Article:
Please observe the major changes located in the following diagram, they are circled on the old chart in red. Recently, Oakland re-numbered all of its runways. Runway 29/11 became runway 30/12, runway 27L/9R became 28L/10R, and runway 27R/9L became 28R/9L. Additionally, runway 30/12 has been extended by 520 feet, and the taxiways connected to it have been re-labeled as W-1, W-2, etc.

Taxiway and Runway Changes
Since the release of most major flight simulation titles San Jose has under gone runway and taxiway changes. It is important pilots know what changes have occurred so that they may plan their arrival or departure accordingly with ATC. If you have an outdated San Jose scenery, you will see a now closed runway labeled as runway 29/11. That runway is now taxiway W1.
Terminal Update
Since the release of most major flight simulation titles Sacramento International has built a new terminal B and decommissioned the old one. Pilots are urged to use caution when taxiing on the ramp if they have not updated their scenery. Aircraft may spawn around taxiways B1, Y3, and Y4 in what would appear to be the ramp. If pilots wish to update their scenery to have the new terminal, there is both freeware and payware options for FSX/P3D linked on the ZOA Scenery page. ZOA highly recommends this update if you are planning to fly to or from KSMF. Refer to this chart to view the changes.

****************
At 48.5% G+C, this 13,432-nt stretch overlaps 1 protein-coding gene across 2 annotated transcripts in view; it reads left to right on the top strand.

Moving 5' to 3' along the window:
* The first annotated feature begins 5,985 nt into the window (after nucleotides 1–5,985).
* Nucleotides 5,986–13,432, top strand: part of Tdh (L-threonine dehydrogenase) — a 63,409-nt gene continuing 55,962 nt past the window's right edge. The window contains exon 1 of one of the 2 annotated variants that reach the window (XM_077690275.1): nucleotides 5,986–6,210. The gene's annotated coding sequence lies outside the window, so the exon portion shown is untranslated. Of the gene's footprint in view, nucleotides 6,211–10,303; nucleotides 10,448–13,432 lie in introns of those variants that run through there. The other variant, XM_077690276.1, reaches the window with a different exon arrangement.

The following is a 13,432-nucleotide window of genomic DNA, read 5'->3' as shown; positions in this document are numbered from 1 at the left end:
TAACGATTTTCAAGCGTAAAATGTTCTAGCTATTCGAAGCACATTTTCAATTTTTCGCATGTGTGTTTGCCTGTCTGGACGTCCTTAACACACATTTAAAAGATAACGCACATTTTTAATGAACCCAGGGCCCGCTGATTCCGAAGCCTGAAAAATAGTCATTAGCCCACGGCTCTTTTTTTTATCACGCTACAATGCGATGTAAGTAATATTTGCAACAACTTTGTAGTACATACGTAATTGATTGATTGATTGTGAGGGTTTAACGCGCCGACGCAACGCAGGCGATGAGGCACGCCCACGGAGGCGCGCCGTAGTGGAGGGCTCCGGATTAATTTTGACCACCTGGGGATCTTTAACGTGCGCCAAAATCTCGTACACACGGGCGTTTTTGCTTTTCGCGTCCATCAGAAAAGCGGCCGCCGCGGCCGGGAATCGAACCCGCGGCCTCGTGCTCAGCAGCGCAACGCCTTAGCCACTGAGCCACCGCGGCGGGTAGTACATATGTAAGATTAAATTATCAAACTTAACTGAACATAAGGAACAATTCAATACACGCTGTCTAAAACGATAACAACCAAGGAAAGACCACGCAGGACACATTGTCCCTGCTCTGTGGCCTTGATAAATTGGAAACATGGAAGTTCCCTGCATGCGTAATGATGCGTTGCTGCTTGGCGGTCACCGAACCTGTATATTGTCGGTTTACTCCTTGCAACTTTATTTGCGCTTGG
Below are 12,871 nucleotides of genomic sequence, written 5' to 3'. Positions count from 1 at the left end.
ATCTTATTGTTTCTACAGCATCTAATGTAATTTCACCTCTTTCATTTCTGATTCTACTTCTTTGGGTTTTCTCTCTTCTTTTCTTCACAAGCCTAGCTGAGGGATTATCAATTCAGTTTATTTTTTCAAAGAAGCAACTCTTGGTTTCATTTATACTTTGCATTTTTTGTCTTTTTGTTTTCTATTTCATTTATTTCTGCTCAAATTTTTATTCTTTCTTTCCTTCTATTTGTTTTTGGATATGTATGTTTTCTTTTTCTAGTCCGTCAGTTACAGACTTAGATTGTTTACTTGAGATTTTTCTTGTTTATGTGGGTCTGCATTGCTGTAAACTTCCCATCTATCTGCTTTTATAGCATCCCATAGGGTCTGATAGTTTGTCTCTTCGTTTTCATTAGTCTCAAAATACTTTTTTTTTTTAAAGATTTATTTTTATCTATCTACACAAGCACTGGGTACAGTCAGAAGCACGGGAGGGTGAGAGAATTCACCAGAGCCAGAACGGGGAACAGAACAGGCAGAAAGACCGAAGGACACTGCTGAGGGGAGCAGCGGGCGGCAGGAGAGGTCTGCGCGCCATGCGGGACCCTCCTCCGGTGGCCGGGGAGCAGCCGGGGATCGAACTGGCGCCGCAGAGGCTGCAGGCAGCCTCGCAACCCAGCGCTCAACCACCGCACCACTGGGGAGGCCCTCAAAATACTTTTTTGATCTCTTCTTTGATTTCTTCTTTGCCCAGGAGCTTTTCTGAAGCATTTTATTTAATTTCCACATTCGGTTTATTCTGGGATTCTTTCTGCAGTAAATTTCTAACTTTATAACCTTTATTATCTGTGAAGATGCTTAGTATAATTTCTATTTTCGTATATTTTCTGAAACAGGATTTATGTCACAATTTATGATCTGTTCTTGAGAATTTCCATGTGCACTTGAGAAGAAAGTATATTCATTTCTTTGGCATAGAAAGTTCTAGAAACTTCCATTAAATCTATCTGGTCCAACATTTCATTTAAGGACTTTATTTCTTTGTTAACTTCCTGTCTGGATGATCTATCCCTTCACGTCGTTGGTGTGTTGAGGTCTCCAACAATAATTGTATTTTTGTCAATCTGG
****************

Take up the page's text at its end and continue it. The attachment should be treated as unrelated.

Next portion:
Departing RWY 16L/R
When departing Sacramento International’s runway 16L and 16R pilots are urged to use caution as McClellan Airfield, Sacramento Mather, and Sacramento Executive all lie within 15 miles of the departure on of these runways and can generate substantial traffic. Pilots must fly the appropriate heading or course as defined on their filed SID, otherwise they must make a turn to their assigned heading as soon as practical. If ATC is not online and no SID is filed, it is suggested pilots fly heading 120 for southbound and east bound departures, or heading 010 for northbound departures.

Runway 34L ILS
In both Flight Simulator 2004 (FS9) and Flight Simulator X (FSX) Runway 34L does not have the ILS procedure available, however it is available in Prepar3d (P3D) and X-Plane. Additionally, many add-ons and AFCADS also do not include the procedure. The high MVA’s of the Reno area can make it difficult to assign a visual approach (weather permitting) so it is suggested that if the pilot is not able to accept or perform the ILS procedure they instead request the RNAV (GPS) Y 34L or RNAV (GPS) Y 34R approach, equipment permitting. If they are not RNAV capable the controller may try to coordinate a ILS Z or X 16R Circle to Land 34R/L approach. There is an airport scenery that can be used in FSX and P3D available on the ZOA Scenery page.